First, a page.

The ongoing renovation work at the nation’s only museum which started four months ago, at a cost of US$400,000, is nearing completion.
The roof of the building, which used to leak so badly that several artifacts were damaged, has been changed, along with the broken wall running parallel to Buchanan Street.
The second and third tiers of the museum, which contained art galleries showcasing Liberian works of art, were badly damaged. They have now been transformed into modern structures.
In addition, the lack of electricity and pipe-borne water that hampered the smooth operation of the museum for years has been resolved.
Erected in 1862, and once housing the House of Legislature and Supreme Court of Liberia, the museum was under minor repairs a few years ago. But the current ‘full scale renovation’ is the first of its kind after the country’s 14-year civil war.
The 154-year old building is a national heritage structure standing at the corner of Broad and Buchanan Streets. It is one of the few remaining landmark structures that represent Liberia during ‘normal days,’ as well as possessing important historical and cultural artifacts good for education and research.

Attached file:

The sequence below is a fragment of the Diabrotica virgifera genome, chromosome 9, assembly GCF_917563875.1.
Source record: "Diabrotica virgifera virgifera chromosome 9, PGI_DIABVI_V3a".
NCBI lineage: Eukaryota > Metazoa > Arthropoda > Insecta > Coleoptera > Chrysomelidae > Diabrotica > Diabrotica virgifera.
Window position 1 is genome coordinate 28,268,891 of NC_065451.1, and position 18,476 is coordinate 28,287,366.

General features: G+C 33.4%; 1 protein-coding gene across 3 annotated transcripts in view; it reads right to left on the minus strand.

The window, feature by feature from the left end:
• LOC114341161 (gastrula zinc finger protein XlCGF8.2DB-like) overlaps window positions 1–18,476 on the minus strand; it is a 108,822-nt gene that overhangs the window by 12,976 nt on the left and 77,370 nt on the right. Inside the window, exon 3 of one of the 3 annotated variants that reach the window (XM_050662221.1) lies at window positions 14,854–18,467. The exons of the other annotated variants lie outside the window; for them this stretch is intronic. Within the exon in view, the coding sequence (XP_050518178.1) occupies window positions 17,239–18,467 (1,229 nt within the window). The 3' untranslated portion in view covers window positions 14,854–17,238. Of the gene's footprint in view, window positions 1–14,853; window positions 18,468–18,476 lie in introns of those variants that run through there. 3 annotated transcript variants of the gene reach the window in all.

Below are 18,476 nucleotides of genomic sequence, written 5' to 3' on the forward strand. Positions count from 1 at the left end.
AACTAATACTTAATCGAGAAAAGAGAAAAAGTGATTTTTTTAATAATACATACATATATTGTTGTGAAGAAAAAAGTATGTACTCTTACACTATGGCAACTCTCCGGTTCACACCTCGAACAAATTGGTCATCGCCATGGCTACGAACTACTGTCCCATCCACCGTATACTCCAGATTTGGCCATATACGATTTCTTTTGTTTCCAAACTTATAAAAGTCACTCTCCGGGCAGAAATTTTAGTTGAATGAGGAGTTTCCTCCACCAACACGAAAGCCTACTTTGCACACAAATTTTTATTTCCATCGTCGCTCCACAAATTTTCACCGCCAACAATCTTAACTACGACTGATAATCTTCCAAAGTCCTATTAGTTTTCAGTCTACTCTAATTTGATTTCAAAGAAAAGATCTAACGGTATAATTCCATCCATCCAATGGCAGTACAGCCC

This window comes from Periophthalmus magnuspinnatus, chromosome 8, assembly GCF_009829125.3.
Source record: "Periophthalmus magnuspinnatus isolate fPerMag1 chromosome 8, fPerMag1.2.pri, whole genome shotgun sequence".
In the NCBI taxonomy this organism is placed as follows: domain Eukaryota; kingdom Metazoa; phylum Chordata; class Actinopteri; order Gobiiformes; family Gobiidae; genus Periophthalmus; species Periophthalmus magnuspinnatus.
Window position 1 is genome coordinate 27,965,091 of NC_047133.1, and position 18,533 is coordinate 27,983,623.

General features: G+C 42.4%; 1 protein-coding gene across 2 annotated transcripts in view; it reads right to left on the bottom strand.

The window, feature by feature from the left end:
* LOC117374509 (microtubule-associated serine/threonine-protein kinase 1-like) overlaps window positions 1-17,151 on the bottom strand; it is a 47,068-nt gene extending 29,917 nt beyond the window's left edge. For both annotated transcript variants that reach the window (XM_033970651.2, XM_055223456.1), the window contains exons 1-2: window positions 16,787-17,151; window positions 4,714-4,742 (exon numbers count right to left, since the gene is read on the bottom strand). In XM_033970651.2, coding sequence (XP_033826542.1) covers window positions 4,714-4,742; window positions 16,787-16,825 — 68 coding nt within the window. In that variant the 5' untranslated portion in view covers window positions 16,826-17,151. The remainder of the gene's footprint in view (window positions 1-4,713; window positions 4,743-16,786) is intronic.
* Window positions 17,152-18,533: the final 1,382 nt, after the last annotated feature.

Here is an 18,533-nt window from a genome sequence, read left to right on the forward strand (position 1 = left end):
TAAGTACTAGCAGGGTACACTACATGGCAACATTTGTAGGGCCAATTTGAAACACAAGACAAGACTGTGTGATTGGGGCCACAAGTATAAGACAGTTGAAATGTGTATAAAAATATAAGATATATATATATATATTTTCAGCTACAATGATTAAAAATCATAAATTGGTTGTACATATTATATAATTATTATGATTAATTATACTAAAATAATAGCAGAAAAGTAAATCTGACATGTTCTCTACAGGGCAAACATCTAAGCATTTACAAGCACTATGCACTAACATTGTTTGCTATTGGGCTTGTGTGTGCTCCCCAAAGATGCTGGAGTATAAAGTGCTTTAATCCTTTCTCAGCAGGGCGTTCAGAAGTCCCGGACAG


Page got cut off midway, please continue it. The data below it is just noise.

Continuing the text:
The work on the museum, according to the Assistant Minister for Culture at the Ministry of Information Cultural Affairs and Tourism, Joyce Kenkpen, is 95 percent complete, and will be dedicated a month from now.
The Minister added that although the renovation work on the museum is long overdue, it is ‘a dream come true’ for the government and a fulfillment of a promise to promote and maintain Liberia’s culture.
“I agreed that this is a belated undertaking, but it is better late than never. At least, at the end of the day, our promise was fulfilled,” Min. Joyce said.
Speaking on other cultural projects across the country, the Minister explained that renovation work on the Ben Town Cultural Village, which was put on hold due to irregularities in the procurement process, will soon begin.
“Right now, we are seeking a contractor to begin the fencing of the land to stop people encroaching on it, which will be followed by the construction phase.
“I understand that there is an urgent need for cultural villages across the country which will help to stop the fast decaying of culture, but this cannot be done in a hurry. We have to take our time in order to get the needed result,” she added.
On Beh Sao, the nation’s only remaining cultural village that is still in ruins, Min. Kenkpen did not say when the project will actually start, but added that it would be “very soon.”